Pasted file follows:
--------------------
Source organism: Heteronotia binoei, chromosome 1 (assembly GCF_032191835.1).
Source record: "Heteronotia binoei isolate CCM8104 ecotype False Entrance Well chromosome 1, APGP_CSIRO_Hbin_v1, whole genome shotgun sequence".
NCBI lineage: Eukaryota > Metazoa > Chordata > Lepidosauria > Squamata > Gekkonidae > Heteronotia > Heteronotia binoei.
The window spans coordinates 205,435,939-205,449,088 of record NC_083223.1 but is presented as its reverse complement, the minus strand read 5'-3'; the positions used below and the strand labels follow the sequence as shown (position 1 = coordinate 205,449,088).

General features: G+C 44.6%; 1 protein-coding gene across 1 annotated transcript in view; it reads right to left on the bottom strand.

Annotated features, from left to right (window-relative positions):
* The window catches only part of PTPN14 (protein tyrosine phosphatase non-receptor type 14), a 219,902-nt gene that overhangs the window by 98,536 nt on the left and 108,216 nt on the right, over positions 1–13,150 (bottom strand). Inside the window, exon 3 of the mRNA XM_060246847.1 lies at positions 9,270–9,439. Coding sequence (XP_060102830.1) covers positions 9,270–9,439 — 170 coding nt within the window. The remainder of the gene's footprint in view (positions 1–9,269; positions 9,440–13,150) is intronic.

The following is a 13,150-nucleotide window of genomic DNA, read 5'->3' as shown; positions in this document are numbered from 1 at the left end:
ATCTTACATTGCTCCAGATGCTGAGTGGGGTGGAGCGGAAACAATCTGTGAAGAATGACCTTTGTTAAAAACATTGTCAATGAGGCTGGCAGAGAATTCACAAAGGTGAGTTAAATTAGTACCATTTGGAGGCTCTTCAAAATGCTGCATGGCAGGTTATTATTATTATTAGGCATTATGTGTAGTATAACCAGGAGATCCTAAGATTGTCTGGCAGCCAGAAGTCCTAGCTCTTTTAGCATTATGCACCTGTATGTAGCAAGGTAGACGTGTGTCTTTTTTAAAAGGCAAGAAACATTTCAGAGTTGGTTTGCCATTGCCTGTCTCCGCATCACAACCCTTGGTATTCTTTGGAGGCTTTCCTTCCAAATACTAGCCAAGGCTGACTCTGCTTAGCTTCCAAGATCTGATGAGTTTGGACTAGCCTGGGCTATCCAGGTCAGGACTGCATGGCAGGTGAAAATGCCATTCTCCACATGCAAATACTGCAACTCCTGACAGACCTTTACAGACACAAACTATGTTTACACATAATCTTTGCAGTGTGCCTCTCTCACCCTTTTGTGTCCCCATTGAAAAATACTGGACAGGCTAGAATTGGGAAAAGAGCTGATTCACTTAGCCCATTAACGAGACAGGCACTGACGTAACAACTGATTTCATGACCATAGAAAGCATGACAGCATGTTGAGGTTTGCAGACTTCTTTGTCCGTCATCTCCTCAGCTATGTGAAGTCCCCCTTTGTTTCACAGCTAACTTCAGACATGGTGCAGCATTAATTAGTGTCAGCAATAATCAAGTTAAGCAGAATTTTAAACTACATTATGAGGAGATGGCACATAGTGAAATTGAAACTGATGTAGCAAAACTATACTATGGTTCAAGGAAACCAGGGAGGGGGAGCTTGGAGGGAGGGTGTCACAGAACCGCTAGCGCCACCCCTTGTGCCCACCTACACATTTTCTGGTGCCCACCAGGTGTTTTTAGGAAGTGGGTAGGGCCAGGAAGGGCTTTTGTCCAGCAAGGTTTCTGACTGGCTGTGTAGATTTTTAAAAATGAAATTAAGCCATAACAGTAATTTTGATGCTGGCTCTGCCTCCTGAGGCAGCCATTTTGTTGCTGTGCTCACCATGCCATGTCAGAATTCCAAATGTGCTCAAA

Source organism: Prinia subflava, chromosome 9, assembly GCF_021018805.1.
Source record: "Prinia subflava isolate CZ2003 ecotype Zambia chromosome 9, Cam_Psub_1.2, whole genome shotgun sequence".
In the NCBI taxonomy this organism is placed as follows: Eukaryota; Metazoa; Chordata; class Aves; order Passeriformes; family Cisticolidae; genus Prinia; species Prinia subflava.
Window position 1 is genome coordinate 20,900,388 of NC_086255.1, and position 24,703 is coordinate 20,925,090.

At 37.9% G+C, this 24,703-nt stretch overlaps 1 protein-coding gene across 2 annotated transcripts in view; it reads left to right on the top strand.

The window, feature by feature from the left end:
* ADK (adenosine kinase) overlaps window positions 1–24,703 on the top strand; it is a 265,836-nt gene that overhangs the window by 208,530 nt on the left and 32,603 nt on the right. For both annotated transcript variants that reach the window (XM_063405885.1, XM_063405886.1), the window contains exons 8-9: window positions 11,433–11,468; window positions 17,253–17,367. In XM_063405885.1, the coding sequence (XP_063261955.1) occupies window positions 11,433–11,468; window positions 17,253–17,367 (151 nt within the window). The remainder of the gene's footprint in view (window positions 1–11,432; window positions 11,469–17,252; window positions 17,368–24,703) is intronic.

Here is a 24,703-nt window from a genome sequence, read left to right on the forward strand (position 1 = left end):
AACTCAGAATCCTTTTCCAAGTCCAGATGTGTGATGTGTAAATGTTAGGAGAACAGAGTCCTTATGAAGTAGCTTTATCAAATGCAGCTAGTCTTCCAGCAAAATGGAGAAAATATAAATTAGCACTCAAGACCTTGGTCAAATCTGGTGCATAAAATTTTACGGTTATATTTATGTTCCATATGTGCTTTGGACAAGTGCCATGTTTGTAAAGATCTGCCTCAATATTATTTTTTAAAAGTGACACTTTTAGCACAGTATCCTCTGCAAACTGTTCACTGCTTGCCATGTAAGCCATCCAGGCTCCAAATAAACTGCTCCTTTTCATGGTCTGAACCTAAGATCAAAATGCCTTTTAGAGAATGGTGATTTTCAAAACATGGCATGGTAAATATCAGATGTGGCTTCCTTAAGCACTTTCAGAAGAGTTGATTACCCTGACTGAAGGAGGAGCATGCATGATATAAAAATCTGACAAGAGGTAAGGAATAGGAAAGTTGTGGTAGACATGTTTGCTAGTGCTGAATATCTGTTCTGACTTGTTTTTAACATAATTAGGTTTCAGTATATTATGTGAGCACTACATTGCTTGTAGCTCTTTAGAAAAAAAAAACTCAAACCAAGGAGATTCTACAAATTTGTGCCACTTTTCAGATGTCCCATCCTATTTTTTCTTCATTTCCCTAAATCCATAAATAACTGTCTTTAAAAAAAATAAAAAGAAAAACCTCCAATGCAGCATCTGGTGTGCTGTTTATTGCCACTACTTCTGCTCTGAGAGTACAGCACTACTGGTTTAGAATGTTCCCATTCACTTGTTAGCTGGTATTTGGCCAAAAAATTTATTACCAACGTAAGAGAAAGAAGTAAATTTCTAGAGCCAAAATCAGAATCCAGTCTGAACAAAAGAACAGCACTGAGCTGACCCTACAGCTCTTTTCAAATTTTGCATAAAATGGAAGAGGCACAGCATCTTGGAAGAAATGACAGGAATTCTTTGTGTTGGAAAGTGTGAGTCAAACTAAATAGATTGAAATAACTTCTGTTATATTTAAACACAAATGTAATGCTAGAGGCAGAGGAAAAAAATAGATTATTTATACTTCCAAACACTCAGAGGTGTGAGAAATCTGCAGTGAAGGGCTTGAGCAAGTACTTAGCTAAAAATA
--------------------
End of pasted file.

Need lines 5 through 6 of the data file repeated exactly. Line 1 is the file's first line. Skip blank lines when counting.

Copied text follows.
General features: G+C 44.6%; 1 protein-coding gene across 1 annotated transcript in view; it reads right to left on the bottom strand.

Annotated features, from left to right (window-relative positions):